Ukraine is closing the book on scores of Russian authors and turning a deaf ear to its foe’s music, too.
The Ukrainian parliament Sunday approved a law that stops the printing of books by Russian citizens unless they give up their Russian passport and become Ukraine citizens. The ban only applies to those authors who held Russian citizenship after the 1991 collapse of the Soviet Union.
Books printed in Russia, its ally Belarus and occupied Ukrainian territory also can no longer be imported, and special permission is required for the importation of books in Russian from any other countries.
Another law passed Sunday puts the brakes on music by post-1991 Russian citizens played by media outlets and on public transportation. It also forces television and radio broadcasts to play more Ukrainian-language speech and music content.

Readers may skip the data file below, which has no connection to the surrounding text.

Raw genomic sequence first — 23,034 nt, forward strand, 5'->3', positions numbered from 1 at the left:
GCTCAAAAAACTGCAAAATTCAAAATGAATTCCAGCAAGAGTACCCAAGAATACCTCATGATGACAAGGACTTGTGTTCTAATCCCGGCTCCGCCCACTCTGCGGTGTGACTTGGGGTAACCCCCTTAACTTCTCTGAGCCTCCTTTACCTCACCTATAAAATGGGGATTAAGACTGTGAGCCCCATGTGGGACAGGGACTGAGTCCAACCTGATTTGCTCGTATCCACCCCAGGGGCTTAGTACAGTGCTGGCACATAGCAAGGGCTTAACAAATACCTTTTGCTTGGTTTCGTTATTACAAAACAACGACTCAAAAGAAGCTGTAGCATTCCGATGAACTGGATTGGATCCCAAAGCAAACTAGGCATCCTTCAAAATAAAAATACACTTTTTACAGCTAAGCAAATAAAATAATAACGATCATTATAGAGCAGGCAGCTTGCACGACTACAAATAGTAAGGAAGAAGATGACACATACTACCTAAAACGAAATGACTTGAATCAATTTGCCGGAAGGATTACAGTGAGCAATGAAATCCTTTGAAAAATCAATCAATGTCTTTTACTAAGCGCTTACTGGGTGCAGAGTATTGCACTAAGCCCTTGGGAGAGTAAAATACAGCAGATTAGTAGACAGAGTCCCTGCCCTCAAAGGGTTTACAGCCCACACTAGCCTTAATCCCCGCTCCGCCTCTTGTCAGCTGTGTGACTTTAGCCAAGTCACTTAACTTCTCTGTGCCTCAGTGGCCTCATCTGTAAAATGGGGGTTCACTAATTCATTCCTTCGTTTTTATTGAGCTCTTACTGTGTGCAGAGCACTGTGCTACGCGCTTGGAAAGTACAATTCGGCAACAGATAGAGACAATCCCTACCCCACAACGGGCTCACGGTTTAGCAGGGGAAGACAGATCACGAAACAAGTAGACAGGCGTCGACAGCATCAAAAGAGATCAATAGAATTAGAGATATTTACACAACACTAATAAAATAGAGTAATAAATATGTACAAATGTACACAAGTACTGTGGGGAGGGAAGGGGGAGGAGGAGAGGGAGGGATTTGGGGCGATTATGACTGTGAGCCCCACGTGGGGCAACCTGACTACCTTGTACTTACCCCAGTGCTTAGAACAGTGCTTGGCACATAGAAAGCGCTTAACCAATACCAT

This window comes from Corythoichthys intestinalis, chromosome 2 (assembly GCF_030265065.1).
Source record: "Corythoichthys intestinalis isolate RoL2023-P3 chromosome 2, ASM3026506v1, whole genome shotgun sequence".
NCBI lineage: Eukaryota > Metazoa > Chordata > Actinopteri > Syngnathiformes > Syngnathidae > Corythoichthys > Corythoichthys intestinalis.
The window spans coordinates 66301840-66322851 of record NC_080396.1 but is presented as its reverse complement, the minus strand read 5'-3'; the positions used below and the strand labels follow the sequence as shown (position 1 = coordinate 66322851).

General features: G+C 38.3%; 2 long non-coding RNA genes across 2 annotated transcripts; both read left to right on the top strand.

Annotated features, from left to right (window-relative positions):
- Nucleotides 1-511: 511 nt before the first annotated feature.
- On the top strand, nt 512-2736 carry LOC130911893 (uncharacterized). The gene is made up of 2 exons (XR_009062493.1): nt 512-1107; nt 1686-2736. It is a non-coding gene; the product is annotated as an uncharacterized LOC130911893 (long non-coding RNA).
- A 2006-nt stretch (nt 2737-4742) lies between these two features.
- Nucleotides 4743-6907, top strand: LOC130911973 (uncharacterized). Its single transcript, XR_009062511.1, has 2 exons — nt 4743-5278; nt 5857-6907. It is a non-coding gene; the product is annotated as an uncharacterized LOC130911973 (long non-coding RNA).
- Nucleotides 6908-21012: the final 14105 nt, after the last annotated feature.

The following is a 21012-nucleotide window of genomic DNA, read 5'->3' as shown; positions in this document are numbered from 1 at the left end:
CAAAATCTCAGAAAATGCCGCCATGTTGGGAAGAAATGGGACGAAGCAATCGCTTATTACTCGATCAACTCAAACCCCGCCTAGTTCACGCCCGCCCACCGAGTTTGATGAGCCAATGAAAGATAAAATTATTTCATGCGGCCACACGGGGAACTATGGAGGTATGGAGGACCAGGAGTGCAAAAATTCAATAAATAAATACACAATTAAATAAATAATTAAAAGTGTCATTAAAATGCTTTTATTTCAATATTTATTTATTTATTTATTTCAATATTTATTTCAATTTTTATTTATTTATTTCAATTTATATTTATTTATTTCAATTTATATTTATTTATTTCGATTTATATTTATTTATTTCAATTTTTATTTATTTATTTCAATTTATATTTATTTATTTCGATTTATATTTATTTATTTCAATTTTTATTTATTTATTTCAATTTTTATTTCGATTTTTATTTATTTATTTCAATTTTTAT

“The laws are designed to help Ukrainian authors share quality content with the widest possible audience, which after the Russian invasion do not accept any Russian creative product on a physical level,” Ukraine Culture Minister Oleksandr Tkachenko said.
The laws will go into effect once Ukrainian President Volodymyr Zelensky signs them as expected.
The new mandates are the latest push by Ukraine to rid itself of Russia’s influence over the country in a process dubbed “derussification.”
Ukraine argues that the moves are necessary to undo centuries of Russian policies meant to erase Ukraine culture, while Russia has said such measures only oppress the large number of Russian speakers in Ukraine.
With Post Wires